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Document 52021SC0072

COMMISSION STAFF WORKING DOCUMENT EXECUTIVE SUMMARY OF THE EVALUATION of Commission Implementing Regulation (EU) 2015/429 and the rules for noise differentiated track access charges

SWD/2021/0072 final

1    Introduction

Commission Implementing Regulation (EU) 2015/429 of 13 March 2015 setting out the modalities to be followed for the application of the charging for the cost of noise effects 1 , provides Member States (hereinafter ‘the Implementing Regulation’) with the legal framework to establish a noise-differentiated track access scheme (NDTAC) for their national railway infrastructure in accordance with Article 31(5), first subparagraph, of Directive 2012/34/EU 2 . The voluntary scheme proposes an optional bonus per kilometre travelled for ‘silent’ freight wagons and an optional surcharge (known as a malus) for ‘noisy’ freight wagons.

The Commission evaluated the scheme between 2016 and 2018 focussing on the NDTAC schemes of Austria, Germany and the Netherlands 3 . Of these three Member States, Germany and the Netherlands already had schemes in place before the Implementing Regulation with characteristics that were very similar to the requirements set by the Implementing Regulation. Therefore, the quantitative analysis is based solely on Austria’s scheme. This means that the evaluation of quantitative elements is rather limited. However, input from stakeholders on all aspects of the evaluation, complements the data from the quantitative assessment.

2    Evaluation results


The Implementing Regulation has had a positive, yet limited, effect in reducing the noise levels of rail freight in Austria: retrofitting of an additional 1 500 freight wagons and a saving of approximately €21.8 million in external costs. The national schemes in Germany and in the Netherlands were found to be effective in incentivising retrofitting. Although these effects cannot be attributed to the Implementing Regulation, it suggests that measures aiming to increase the number or effectiveness of NDTAC schemes, such as the Implementing Regulation, will also be effective.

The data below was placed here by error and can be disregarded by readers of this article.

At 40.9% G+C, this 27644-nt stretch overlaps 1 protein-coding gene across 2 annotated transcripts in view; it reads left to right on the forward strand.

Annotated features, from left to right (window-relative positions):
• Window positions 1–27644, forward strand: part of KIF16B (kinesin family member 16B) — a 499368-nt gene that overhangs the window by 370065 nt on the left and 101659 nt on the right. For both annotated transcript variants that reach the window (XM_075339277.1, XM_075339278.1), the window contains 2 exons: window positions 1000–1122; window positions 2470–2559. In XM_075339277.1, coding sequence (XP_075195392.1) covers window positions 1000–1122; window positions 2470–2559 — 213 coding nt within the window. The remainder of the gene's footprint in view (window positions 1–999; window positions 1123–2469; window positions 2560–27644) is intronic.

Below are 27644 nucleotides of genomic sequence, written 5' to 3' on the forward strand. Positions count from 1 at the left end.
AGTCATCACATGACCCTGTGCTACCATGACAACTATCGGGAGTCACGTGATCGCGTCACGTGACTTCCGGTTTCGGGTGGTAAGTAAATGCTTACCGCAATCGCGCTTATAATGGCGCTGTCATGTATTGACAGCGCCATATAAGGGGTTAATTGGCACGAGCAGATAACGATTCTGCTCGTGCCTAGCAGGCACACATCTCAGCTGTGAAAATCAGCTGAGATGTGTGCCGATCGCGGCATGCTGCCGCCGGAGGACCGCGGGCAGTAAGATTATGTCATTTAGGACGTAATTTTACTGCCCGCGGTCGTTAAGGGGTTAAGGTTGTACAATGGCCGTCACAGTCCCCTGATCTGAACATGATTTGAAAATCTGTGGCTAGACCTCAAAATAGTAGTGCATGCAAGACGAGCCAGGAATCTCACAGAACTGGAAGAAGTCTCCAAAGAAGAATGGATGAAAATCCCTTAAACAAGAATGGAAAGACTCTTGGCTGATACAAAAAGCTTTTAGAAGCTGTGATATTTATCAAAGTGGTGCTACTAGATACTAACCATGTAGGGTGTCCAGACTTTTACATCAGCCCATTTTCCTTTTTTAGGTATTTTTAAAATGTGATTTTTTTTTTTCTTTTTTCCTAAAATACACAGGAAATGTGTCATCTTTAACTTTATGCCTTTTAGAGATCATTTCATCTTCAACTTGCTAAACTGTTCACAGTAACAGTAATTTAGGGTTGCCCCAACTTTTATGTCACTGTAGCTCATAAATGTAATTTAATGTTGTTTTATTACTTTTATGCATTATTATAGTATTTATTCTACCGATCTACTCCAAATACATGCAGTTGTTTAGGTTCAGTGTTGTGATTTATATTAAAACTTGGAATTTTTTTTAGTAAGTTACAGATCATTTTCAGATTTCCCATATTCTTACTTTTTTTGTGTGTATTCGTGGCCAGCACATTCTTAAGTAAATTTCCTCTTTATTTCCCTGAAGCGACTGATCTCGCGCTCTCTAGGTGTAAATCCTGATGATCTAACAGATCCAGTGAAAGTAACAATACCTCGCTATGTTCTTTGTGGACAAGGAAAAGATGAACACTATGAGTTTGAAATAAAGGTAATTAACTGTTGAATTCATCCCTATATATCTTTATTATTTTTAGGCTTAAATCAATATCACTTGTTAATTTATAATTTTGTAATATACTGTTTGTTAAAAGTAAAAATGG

The effectiveness of the Implementing Regulation was also likely reduced by the fact that there is no explicit mechanism describing how the bonus should be passed on. The railway undertakings initially receive the bonus and are expected to reimburse the wagon keepers, who pay for the retrofitting, (if they are not part of the same entity). This means that the allocation of costs and benefits are partially misaligned. According to the evaluation, the Implementing Regulation has not influenced the competitive position of railway undertakings within the rail market and it has had only a limited effect on the position of railway undertakings compared to other modes of transport. The evaluation of the Implementing Regulation did not identify any unexpected or unintended effects.


The direct annual costs for national authorities to implement a NDTAC scheme are equivalent to around 0.2% of the annual bonus payments. The annual costs for infrastructure managers are between 2 and 5%. In Austria, the combined introduction and ongoing costs for 2018 for authorities, infrastructure managers and railway undertakings, amounted to €4.5 million and led to an estimated benefit to society of €21.8 million. The Dutch NDTAC scheme has achieved the lowest operational costs of €427 per million axle-kilometres and a bonus of €1 294 for each railway undertaking.

The bonuses paid out under the NDTAC schemes between 2016 and 2018 cover on average around 60% of the retrofitting costs and around 40% of retrofitting and additional operational costs combined. For a 6-year NDTAC scheme, the minimum bonus level set in the Implementing Regulation provides ample cover for retrofitting costs, but is lower than the additional operational costs per axle-kilometre. Industry stakeholders have not identified unnecessary regulatory burdens.


The general objectives of the Implementing Regulation remain relevant: to contribute to the reduction of rail-freight noise and to maintain the competitiveness of the rail-freight sector. In general, rail sector stakeholders recognise that noise pollution is a problem for rail freight. They accept that operators need to contribute to the additional cost in combatting this issue. The public are disturbed by rail noise and this raises concerns about their acceptance of the rail freight sector. Stakeholders generally agree that it is still relevant in today’s market to reduce risks to the competitiveness of the rail freight sector. According to the stakeholders concerned, the method set out in the Implementing Regulation to calculate the level of bonuses properly reflects sources of cost and allows infrastructure managers some flexibility.

Financial sustainability

The existing NDTAC schemes have proven to be financially sustainable both for Germany that has introduced a malus, and for Austria and The Netherlands, which use government funding to finance the bonuses. With the introduction of ‘quieter’ routes in December 2024 (see below), the effects of the Implementing Regulation are highly likely to last. There will be more silent freight wagons among the stock and these wagons will be used more frequently.